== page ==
Price of life-changing medications slashed in PBS price blitz

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Patients living with kidney disease, lung cancer and seizures will save thousands when live-changing medication is added to the PBS in 2019. Source: Getty

While a number of life-changing and life-saving drugs and medications have been reduced dramatically throughout the year after being added to the Pharmaceutical Benefits Scheme (PBS), the good news is not over yet.

The cost of medications used to treat kidney disease, lung cancer and seizures have all been slashed from thousands to under $40 in a new price blitz announced by the Liberal National Government.

For Australians living with autosomal dominant polycystic kidney disease – a genetic, progressive and painful disease where cysts develop and grow on the kidneys – Jinarc (tolvaptan) has been added to the PBS. Patients currently pay around $23,000 a year for the medication, but will be able to purchase the drug for $40.30 a script from January 1, or $6.50 if they’re a concession.

Most people living with the disease require dialysis or a kidney transplant by the age of 60 and also experience other health complications including hypertension, chronic and acute pain, urinary tract infections and depression. The medication helps by slowing down the growth of the cysts on the kidneys.

Also being added to the PBS on January 1 is a medicine called Xalkori or Crizotinib. This medication – which helps lung cancer patients living with the c-ROS proto-oncogene 1 (ROS1) gene rearrangement – currently costs $140,000 a year. Under the PBS, patients will now pay just $40.30 a script, or $6.50 if they’re a concession patient.

The drug has the potential to save and prolong lives and may slow the growth of Stage IIIB (locally advanced) or Stage IV (metastatic) non-small cell lung cancer.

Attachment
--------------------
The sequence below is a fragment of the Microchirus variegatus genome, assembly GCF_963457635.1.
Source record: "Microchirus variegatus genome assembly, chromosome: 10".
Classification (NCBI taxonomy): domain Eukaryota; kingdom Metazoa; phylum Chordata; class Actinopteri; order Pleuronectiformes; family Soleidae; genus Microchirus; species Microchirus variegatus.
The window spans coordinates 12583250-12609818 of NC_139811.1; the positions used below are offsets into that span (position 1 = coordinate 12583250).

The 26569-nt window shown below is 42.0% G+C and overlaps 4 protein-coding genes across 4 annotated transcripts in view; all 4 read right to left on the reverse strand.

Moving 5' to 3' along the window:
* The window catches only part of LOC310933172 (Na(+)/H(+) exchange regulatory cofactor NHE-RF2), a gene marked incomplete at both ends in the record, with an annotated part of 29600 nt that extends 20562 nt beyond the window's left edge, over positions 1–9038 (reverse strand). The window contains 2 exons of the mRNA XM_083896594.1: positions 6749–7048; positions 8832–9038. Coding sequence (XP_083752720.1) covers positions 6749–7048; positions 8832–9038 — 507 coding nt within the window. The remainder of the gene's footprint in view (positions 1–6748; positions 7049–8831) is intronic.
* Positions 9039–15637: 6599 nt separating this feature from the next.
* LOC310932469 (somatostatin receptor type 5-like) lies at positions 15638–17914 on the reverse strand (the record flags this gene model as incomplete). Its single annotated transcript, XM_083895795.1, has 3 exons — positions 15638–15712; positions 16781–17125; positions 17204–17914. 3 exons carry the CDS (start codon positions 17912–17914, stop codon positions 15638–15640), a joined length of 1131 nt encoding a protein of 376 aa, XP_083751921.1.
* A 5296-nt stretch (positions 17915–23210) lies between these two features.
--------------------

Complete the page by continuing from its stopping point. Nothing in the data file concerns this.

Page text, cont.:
As for patients who experience seizures associated with tuberous sclerosis complex, the medicine Afinator (everolimus) is also being added to the PBS from Tuesday. The medication currently costs $17,000 per patient each year, but will go down to $40.30 a script and $6.50 for concessions from next month.

Tuberous sclerosis complex causes benign tumours to grow in the brain and on other vital organs. The condition impacts the central nervous system and results in a combination of symptoms including seizures. 

The medication will not only reduce the frequency of seizures, but will also reduce the terrible side effects that come with the condition.

“The recent 2018–19 Mid-Year Economic and Fiscal Outlook (MYEFO) invests a further $1.4 billion in new medicines, saving sick Australians hundreds or even thousands of dollars a year,” Minister for Health Greg Hunt said in a statement. “Our strong economic management means we are providing Australian patients with access to life-saving and life-changing medicines quicker than ever before.  We are now making on average one new or amended PBS listing every single day.”

Last month, five new cancer listings were added to the PBS, following a $100 million investment from the government. Patients battling certain forms of leukaemia, advanced tumours of the intestine and pancreas, melanoma, bowel cancer and ovarian cancer can now save as much as $100,000 a year.

The latest announcement follows an array of other life-changing medication that have been made available through the PBS in 2018 year, including medication for the eyes, high blood pressure and epilepsy, as well as medication to treat arthritis, diabetes and asthma.

Do you think medication is still too expensive? Have any medicines you take been added to the PBS this year? What kind of impact did this have on your health?

Important information: The information provided on this website is of a general nature and information purposes only. It does not take into account your personal health requirements or existing medical conditions. It is not personalised health advice and must not be relied upon as such. Before making any decisions about your health or changes to medication, diet and exercise routines you should determine whether the information is appropriate in terms of your particular circumstances and seek advice from a medical professional.

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